C reel Insights on COVID-19 for Mexico: Issuers- Corporate Governance

Creel, Garcia-Cuellar, Aiza y Enríquez, S.C.®

The directors of a Mexican publicly-traded company must maintain a very proactive involvement in the management of the COVID-19 crisis. In their supervisory role, under the Securities Market Law (Ley del Mercado de Valores, or LMV), they must ensure that the management team gives priority to the safety and well-being of its employees, and implements a plan for the continuity of the Company’s operations.

Considerations for Directors and Management Team

In the light of this crisis that can severely affect the operations of many companies, members of the board of directors must maintain strict compliance with their fiduciary duties of loyalty and diligence. Failure to do so could result in liability for directors, including payment of damages caused to the company, in accordance with the LMV.

The board members must avail themselves of relevant information to actively participate in board decisions and ensure adequate crisis management. To achieve the foregoing, it is important to receive information from independent experts in respect of updates, progress and development of the COVID-19 pandemic.

It should be noted, however, that board members should not undertake to assume the responsibilities of the management team, but rather to maintain their supervisory role and focus on the company’s strategic vision.

Specifically, some recommendations for directors, aligned with their duty of care, are:

(i) understand the effects and possible impacts of the emergency on the company (both internal and external), as identified by management, experts and their own investigation, including the determination in respect of the company’s operations as an essential activity, the ways in which to operate remotely, compliance with sanitary guidelines in case of continued operation, and if necessary, shut-down measures;

(ii) support the management team in designing a plan to contain the most critical problems affecting the company in the short and medium term; and

(iii) designate, together with the management team, a specific team to establish a critical path for solving immediate and identified problems that may arise.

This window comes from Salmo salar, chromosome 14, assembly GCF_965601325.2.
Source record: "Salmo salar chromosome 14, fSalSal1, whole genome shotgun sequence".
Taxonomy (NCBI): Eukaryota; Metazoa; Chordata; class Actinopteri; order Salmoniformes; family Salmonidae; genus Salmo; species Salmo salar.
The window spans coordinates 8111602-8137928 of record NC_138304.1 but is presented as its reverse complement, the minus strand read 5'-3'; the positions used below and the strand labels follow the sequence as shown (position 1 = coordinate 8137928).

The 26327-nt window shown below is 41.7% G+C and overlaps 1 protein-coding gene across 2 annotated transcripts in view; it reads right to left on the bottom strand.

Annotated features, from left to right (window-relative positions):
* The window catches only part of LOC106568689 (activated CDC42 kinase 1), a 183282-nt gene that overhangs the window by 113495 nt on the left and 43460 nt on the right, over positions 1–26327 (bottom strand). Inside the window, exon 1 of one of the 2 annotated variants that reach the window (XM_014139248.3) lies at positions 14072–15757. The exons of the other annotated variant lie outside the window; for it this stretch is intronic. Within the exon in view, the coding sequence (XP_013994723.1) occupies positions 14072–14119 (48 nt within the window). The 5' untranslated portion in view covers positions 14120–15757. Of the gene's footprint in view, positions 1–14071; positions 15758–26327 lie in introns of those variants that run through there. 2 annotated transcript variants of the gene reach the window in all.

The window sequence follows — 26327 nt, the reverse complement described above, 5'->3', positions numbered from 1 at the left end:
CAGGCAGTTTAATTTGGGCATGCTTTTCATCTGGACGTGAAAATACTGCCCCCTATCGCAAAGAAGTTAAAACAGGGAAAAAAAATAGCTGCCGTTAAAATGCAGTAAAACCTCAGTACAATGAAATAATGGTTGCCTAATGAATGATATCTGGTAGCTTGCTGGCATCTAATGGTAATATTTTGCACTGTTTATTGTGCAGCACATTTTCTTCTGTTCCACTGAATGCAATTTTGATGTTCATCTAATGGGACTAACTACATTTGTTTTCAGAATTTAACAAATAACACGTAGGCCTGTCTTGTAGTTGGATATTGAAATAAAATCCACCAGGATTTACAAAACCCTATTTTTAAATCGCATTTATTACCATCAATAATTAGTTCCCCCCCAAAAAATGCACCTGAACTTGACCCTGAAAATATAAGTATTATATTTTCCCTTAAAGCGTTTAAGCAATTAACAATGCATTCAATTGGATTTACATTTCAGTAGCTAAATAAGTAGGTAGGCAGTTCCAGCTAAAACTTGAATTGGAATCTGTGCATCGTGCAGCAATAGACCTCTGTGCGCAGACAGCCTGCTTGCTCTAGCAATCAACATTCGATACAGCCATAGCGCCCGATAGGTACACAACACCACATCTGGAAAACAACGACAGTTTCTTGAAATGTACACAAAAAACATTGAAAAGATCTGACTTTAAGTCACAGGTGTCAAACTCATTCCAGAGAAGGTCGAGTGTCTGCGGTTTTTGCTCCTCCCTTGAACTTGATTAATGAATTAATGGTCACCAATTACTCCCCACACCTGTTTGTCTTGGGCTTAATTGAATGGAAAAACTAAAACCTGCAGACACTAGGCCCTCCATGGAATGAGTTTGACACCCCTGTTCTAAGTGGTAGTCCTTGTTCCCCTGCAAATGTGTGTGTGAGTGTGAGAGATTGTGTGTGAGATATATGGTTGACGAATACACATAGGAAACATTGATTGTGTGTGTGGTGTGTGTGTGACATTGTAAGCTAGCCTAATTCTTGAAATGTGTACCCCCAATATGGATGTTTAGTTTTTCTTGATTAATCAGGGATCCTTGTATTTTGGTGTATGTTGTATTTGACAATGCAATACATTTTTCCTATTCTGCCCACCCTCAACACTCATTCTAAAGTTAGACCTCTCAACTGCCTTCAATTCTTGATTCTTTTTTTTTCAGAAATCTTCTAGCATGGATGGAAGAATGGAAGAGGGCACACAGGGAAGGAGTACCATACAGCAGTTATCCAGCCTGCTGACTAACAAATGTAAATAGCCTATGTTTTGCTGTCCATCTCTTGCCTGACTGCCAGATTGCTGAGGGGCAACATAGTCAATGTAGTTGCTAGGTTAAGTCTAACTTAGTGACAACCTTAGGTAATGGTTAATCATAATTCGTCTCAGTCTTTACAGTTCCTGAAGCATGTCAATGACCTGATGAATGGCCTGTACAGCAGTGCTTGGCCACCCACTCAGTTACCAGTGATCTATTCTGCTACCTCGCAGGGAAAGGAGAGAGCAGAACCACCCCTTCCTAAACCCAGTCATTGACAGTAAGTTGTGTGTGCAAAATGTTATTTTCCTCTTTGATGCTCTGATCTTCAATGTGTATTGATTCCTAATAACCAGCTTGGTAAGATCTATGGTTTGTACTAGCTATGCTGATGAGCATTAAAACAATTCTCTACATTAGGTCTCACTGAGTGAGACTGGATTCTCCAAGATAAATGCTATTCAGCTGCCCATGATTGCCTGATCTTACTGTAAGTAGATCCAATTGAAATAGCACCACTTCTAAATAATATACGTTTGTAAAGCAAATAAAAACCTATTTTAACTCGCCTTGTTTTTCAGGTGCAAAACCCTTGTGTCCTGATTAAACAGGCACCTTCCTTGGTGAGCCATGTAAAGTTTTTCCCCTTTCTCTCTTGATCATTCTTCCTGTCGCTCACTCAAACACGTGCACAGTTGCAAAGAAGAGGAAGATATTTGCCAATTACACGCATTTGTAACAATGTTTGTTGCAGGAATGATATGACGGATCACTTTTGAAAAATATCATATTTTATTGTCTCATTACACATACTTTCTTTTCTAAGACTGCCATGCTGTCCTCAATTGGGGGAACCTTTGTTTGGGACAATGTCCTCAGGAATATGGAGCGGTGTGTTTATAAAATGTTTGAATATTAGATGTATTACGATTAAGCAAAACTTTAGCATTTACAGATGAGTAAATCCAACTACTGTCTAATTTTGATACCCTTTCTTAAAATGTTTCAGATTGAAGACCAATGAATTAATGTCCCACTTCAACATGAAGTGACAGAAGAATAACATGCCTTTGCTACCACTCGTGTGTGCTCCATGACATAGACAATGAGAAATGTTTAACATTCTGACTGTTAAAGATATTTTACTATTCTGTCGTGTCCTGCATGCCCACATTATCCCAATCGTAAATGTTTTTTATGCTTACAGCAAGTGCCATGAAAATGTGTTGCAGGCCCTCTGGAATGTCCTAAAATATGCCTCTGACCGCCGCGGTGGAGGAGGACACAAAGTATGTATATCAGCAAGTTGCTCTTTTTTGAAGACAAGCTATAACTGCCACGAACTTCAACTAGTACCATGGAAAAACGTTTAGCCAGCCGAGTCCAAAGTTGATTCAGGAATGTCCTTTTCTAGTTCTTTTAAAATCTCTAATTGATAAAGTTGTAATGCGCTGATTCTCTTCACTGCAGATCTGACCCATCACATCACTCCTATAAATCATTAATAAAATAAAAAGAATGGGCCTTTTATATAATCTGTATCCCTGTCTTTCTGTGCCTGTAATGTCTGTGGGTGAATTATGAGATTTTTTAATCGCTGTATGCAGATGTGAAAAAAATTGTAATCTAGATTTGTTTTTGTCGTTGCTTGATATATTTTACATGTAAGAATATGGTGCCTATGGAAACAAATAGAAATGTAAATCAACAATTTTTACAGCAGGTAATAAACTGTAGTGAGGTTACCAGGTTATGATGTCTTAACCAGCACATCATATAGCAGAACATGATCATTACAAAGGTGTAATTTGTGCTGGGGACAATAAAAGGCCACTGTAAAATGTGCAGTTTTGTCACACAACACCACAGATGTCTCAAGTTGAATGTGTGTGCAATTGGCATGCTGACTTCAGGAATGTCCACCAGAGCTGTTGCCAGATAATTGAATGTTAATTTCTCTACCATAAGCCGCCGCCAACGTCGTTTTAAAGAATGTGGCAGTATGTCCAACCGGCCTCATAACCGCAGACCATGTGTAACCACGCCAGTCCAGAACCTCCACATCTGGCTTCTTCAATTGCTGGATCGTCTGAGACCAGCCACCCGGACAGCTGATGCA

To this end, among other issues, the board must analyze the company’s debt profile, including contractual obligations, short and medium-term liquidity requirements, as well as decrees or any other guidelines that may be issued by the federal, state, or municipal governments. In addition, the board should make sure it receives information from the management team regarding compliance of regulatory requirements, as well as decrees or any other guidelines that may be issued by the federal, state, or municipal governments.

In addition to the foregoing, management teams may assist board members in complying with their duties of care and loyalty by adopting measures such as:

(i) establishing secure and effective communications channels (such as password-protected portals) to provide directors with relevant information;

(ii) contact directors to understand their availability and set forth time commitments to participate in extraordinary meetings and committees;

(iii) review and update the agenda of matters to discuss at committee meetings and extraordinary sessions to give priority to matters that are required due to the pandemic; and

(iv) hire financial and health experts, as well as consultants and legal advisors to navigate decision making resulting from the COVID-19 pandemic.

Executive Compensation Considerations

It will be very important to review and, if appropriate, make adjustments to executive compensation in order to lessen the impact on the company’s cash flow during the crisis, but at the same time analyze methods to keep executives motivated and aligned with the future of the company.

The members of the committee in charge of determining executive compensation, whether the corporate practice committee or the compensation committee, should analyze the impact on the incentive programs that exist for 2020. Such analysis should consider whether existing compliance metrics should be modified, or new metrics based on the priorities redefined by the board for the current year must be added.

For this purpose, the form of payment of bonuses in favor of the executives, whether in cash or in company shares, the moment when the rights to be eligible for such bonuses or options vest, as well as the current and historical value of the company’s shares, must also be defined.

Actions around the review of executive compensation should seek a balance between keeping executives adequately incentivized and mitigating the impact that the COVID-19 pandemic may have on the profitability of the company’s business.

 

*This article or news brief does not constitute legal advice and is protected by copyright.